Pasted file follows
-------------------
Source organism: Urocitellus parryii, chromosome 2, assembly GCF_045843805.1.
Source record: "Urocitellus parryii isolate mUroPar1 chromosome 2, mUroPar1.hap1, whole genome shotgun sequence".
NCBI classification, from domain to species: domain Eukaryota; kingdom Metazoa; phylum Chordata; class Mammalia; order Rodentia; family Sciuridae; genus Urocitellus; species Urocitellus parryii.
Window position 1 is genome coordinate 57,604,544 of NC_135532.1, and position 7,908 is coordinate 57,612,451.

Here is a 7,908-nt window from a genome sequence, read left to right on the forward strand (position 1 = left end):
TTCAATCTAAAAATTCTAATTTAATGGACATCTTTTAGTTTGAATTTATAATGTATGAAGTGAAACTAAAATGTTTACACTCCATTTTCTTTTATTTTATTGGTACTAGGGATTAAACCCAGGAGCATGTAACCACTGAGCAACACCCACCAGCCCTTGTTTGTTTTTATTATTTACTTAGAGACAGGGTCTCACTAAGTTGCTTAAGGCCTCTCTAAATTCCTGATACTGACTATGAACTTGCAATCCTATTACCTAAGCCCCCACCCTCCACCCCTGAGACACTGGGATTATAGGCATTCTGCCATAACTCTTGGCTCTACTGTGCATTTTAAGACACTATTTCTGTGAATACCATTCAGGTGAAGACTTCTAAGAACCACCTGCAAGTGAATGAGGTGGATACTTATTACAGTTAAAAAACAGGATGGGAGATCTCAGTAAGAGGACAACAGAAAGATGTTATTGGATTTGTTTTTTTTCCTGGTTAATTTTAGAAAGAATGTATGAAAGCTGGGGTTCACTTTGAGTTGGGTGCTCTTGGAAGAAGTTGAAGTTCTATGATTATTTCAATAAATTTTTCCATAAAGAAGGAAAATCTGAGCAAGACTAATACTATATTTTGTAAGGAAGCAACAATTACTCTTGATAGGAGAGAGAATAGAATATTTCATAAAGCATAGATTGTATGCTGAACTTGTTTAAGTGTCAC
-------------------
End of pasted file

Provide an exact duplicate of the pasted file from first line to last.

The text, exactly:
Source organism: Urocitellus parryii, chromosome 2, assembly GCF_045843805.1.
Source record: "Urocitellus parryii isolate mUroPar1 chromosome 2, mUroPar1.hap1, whole genome shotgun sequence".
NCBI classification, from domain to species: domain Eukaryota; kingdom Metazoa; phylum Chordata; class Mammalia; order Rodentia; family Sciuridae; genus Urocitellus; species Urocitellus parryii.
Window position 1 is genome coordinate 57,604,544 of NC_135532.1, and position 7,908 is coordinate 57,612,451.

Here is a 7,908-nt window from a genome sequence, read left to right on the forward strand (position 1 = left end):
TTCAATCTAAAAATTCTAATTTAATGGACATCTTTTAGTTTGAATTTATAATGTATGAAGTGAAACTAAAATGTTTACACTCCATTTTCTTTTATTTTATTGGTACTAGGGATTAAACCCAGGAGCATGTAACCACTGAGCAACACCCACCAGCCCTTGTTTGTTTTTATTATTTACTTAGAGACAGGGTCTCACTAAGTTGCTTAAGGCCTCTCTAAATTCCTGATACTGACTATGAACTTGCAATCCTATTACCTAAGCCCCCACCCTCCACCCCTGAGACACTGGGATTATAGGCATTCTGCCATAACTCTTGGCTCTACTGTGCATTTTAAGACACTATTTCTGTGAATACCATTCAGGTGAAGACTTCTAAGAACCACCTGCAAGTGAATGAGGTGGATACTTATTACAGTTAAAAAACAGGATGGGAGATCTCAGTAAGAGGACAACAGAAAGATGTTATTGGATTTGTTTTTTTTCCTGGTTAATTTTAGAAAGAATGTATGAAAGCTGGGGTTCACTTTGAGTTGGGTGCTCTTGGAAGAAGTTGAAGTTCTATGATTATTTCAATAAATTTTTCCATAAAGAAGGAAAATCTGAGCAAGACTAATACTATATTTTGTAAGGAAGCAACAATTACTCTTGATAGGAGAGAGAATAGAATATTTCATAAAGCATAGATTGTATGCTGAACTTGTTTAAGTGTCAC